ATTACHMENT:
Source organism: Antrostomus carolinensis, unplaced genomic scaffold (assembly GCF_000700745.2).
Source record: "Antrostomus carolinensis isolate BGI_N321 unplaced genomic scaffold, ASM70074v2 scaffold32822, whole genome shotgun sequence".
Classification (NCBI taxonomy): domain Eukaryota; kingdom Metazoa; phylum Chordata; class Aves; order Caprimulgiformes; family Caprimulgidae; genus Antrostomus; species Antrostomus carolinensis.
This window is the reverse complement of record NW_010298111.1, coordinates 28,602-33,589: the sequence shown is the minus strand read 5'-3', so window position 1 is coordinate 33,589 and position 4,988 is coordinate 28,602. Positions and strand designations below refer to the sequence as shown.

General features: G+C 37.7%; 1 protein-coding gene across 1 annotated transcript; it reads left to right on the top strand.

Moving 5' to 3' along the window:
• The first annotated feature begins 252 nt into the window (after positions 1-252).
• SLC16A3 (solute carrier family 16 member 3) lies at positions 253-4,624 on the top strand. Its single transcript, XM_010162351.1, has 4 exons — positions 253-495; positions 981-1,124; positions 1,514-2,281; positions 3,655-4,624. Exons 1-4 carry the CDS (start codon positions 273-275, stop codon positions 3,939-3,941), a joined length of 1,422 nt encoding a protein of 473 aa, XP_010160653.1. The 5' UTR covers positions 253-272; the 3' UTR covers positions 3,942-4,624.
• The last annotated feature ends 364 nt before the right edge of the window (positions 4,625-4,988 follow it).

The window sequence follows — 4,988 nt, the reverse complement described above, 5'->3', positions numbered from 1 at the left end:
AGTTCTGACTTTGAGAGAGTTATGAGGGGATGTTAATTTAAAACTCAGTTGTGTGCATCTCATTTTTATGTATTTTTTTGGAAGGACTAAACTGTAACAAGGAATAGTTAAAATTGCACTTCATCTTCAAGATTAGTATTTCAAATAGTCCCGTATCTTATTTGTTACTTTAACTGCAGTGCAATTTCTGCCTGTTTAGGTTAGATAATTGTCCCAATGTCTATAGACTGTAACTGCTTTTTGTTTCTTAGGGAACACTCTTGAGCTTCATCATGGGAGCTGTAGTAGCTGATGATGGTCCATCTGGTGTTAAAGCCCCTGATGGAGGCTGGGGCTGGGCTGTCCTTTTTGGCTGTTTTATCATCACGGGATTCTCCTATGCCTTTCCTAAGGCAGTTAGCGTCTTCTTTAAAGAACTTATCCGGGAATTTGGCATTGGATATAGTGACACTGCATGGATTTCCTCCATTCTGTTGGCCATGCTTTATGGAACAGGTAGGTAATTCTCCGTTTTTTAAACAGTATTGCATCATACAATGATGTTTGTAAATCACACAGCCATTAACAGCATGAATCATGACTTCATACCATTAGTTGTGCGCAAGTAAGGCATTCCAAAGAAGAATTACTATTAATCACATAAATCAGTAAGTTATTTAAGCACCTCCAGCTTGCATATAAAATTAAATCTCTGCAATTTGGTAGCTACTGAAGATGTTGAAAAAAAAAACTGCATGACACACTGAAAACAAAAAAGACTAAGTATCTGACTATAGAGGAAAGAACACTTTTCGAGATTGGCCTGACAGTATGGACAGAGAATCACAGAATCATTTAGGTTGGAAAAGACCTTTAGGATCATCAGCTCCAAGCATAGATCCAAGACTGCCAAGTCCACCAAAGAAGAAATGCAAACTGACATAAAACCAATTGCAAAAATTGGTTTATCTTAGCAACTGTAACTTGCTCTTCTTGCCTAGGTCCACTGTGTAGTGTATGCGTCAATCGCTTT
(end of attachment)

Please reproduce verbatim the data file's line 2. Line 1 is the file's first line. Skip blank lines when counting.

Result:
Source record: "Antrostomus carolinensis isolate BGI_N321 unplaced genomic scaffold, ASM70074v2 scaffold32822, whole genome shotgun sequence".